SEO Conclusions With Google Analytics
Search Engine Optimisation

SEO Conclusions With Google Analytics

8th August 2016

SEO Conclusions with the help of Google AnalyticsLet’s start this post with a brief statement. SEO (Search Engine Optimization) is not a black box or a secret sauce. It is about learning, doing, more learning and more doing. It is about experience and learning. Getting started with SEO takes about a day, but to master – years. I consider myself a student of SEO and will be for years to come. The digital landscape where we operate is ever changing and we have to adapt, re-think, re-do and re-measure the impact of our efforts.

That is why I want to focus on how to measure the impact of SEO with Google Analytics with this post. The way I would look at it.

Let’s start with the overview

In Google Analytics, Acquision > Overview is a good place start. You’ll see the different channels and how they perform against each other. If you drill down in Organic Search you’re isolating that channel and ready to rumble.

Search engine sources in Google Analytics

Switch over to Primary Dimension > Source and you see the different search engines that have sent visitors to your website. This is the first and crucial step as you need to understand where to focus your efforts. Sure, Google is the big player and on some markets maybe even the only player – but don’t assume this. Always get your facts before taking the next step. Bing is still alive and there are both regional search engines as well as ducks that you can go search with.

Separate search engines from each other

In this example, big G is the big player. So you want to drill down into that specific search engine. Changing the Primary Dimension > Landing Page gives you the full list of pages that are sending you visitors. Oh, these lovely landing pages.

Landing pages in Google Analytics


Attention bounce rate fan boys and girls! Stop looking at averages and look at specific landing pages. Not all pages are built to attract visitors and make them use your website or visit more pages. FAQ sections are built to answer questions, so that the customer support center doesn’t have to, right? A perfect visitor would land on one of our FAQ pages, get their answer, scream “I love this website soo much” to their screen and leave. Question, answered. A bounce rate of 100% would be something to celebrate – right?

Now you’re not looking at the bounce rate (I hope, hope, hope) but instead wondering what kind of keywords and phrases that made all these landing pages appear in the search engine. With the help of Google Search Console, we get the keywords back (somewhat) and we can do a proper analysis.

All the lovely keywords

Acqusition > Search Console > Landing Pages is that new report everybody and their mum talked about this spring. It is that old, but nice, Search Console data along side Google Analytics data – with conversions! Though as you can see, conversions attributed to a specific page, not keywords. But still, this speeds up our analysis and understanding quite a bit.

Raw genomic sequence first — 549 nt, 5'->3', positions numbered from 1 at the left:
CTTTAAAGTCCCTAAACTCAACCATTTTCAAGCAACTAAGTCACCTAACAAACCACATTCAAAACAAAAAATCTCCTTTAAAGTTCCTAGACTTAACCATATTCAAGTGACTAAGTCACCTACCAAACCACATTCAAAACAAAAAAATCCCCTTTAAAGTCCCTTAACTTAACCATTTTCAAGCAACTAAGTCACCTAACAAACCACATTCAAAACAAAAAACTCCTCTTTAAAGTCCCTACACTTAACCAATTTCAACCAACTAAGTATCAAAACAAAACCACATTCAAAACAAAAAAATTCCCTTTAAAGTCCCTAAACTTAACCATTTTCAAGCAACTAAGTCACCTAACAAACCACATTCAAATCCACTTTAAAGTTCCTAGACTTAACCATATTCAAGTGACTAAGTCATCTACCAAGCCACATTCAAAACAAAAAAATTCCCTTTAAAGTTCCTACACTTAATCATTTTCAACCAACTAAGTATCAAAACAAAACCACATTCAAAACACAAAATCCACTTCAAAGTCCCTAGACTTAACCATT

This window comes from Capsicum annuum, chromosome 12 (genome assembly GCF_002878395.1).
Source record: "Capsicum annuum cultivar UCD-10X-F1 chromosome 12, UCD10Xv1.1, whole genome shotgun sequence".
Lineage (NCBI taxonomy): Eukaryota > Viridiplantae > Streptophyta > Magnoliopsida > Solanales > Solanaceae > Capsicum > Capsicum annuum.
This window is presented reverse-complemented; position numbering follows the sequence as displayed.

You have the yummy standard data to each page: impressions, clicks, CTR and average position, followed by Google Analytics data. But let’s pause a minute and talk about average positions. I despise average positions as it tells us nothing, really. Instead you want to look at a third party supplier that can give you proper ranking reports. I’m a SEMrush fan boy, but there are tons of different tools on the market. Big and small, expensive and cheap, integrated with tons of different services and stand alone suites. You need to find your favorite and start understanding your real positions in search engines. Because the SEO world is still about rankings. No visibility, no traffic, no visitors, nothing to measure, no outcomes, no business.

Search queries in Google Analytics from Search Console

When you drill down to a specific page you’ll get a report of the keywords and phrases that visitors (and non-visitors) used for that specific page. In conclusion, you know which keywords drive traffic to the page and which keywords that does not.

If you want to look at this the other way around, you have to open up Google Search Console and the Search Analytics report. There you can look at search queries, use the filter function, choose the keyword you’re interested in and then see which page (or pages) that Google is showing to searchers.

Filter search queries in Google Search Console

Don’t forget the searchers intent

One key issue that you always have to bare in mind is the searchers intention. Not all search queries will be answered with a click to a page. There are local results when you and I search for products and services and a lot of questions will be answered directly in the search engine result – you might have heard of Google Answer Box? For some queries you need to formulate your content into a more questions and answers type of content. Because if a search result returns the answer box – you want it. You want to be the brand or the person to give that clear answer to people, hoping that they are so interested in the topic that they click on your page to learn even more.

So who are you targeting and how should you target them? That’s a topic for a completely different post. This time you’ve learned how to understand what you’re getting out of the SEO work you’ve put in, what you’re missing out on and which pages could be optimized for certain topics and, saying it bluntly, which keywords you could be targeting.


Written By
Per is a digital strategist by heart working as a consultant in Stockholm, Sweden, mainly with SEO and web analytics but also with social media and paid search.
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